Hints from the Health Department. Leaflet from the archive of the Society of Medical Officers of Health. Credit: Wellcome Collection, London
[Report of the Medical Officer of Health for Stepney]
MATERNITY AND CHILD WELFARE.
Little change took place in the administration of the Maternity and
Child Welfare section during the year.
The premises at the Congregational Buildings, Burdett Road, whereat
the Borough Council's Infant Welfare Centre for that district was held on
Wednesdays, had long been considered unsuitable in lay-out and gloomy in
aspect with the result that on 24th June this centre was transferred to 17,
Rhondda Grove (late Cottage Grove) where it is now held on Tuesdays. The
latter premises are rented by the Council and already house the Council's
Mile End Infant Welfare Centre which is held there on Thursdays. Two
centres for two districts are therefore being held there on separate days until
such time as some better arrangements can be made.
The voluntary Infant Welfare Centre known as Stepney Infant Welfare
Centre and Babies' Nursing Home of 587, Commercial Road, E.l, was unfortunately
obliged to close up these premises during the year owing to the building
being declared structurally unsafe by the District Surveyor. The Babies' Nursing
Home has been permanently closed and the Infant Welfare Centre is carrying
on temporarily at St. Matthew's Hall, White Horse Road, E.l.
The voluntary Infant Welfare Centre known as East Stepney Jewish
Centre changed from their temporary premises at Redmans Road to the new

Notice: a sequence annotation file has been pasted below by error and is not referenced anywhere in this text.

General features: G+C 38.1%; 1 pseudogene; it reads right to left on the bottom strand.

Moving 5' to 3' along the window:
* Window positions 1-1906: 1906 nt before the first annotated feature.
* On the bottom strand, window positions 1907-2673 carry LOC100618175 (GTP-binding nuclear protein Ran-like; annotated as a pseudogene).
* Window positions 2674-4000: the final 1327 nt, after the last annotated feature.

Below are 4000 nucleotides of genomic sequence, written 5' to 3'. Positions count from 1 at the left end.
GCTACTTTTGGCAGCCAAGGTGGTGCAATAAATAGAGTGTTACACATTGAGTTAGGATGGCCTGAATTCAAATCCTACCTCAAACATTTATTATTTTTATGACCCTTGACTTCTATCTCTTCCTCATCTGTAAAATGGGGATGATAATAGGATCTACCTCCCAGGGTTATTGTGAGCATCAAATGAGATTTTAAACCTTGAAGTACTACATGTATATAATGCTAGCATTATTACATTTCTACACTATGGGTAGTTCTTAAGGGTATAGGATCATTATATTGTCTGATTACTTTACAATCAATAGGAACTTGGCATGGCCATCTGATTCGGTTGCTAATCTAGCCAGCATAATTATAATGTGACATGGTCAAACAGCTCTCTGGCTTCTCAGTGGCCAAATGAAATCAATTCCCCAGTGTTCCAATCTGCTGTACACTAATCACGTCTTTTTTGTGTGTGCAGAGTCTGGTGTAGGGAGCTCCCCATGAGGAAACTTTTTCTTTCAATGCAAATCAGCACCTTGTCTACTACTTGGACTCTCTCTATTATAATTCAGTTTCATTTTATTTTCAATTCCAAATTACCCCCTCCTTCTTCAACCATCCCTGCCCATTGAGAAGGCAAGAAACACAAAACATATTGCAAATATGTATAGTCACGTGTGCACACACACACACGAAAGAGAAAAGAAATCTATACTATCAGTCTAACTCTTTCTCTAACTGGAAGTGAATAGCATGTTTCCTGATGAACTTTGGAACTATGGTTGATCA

Jewish Girls' Club at 2, Beaumont Grove—a very fine new building.
A domiciliary service of midwives established under the Midwives Act,
1936, came into operation during the year. In London this service is administered
by the London County Council. A useful feature of the scheme is the
Emergency Obstetrical Service, by which the doctor (or midwife if necessary)
in attendance on the mother in her home, can, in case of serious emergency
call out from the local London County Council Hospital, an ambulance with
obstetrical consultant, trained midwife and equipment for blood transfusions
or other necessary operation, in those cases where it is not possible to immediately
move an emergency case into hospital.
One of the Council's Health Visitors, Miss Carty, attended the annual
revision course for Health Visitors at the Winter School for Health Visitors
held at Bedford College for Women, Regents Park, under the auspices of the
Women's Public Health Officers' Association in December.
During the year a knitting competition was held for the mothers attending
the Infant Welfare Centres and was well supported by the mothers who take
much interest in this work at the centres.
The toddler clinic shows increased attendances and the figures relating
to this clinic will be found on page 31. The clinic serves a useful purpose
for those children who the Health Visitors consider require special attention.
Infantile Mortality.—The deaths of infants during the year were slightly
less than last year. In 1937 there were 167 deaths of infants under 1 year
of age, giving an infantile mortality rate of 60.5 per 1,000 live births. This
year 163 died and the infantile mortality rate is 62.2.
Were it not for the measles epidemic which caused seven infantile deaths
the infantile death rate would have been lower than last year, which was the
Jowest on record in the Borough.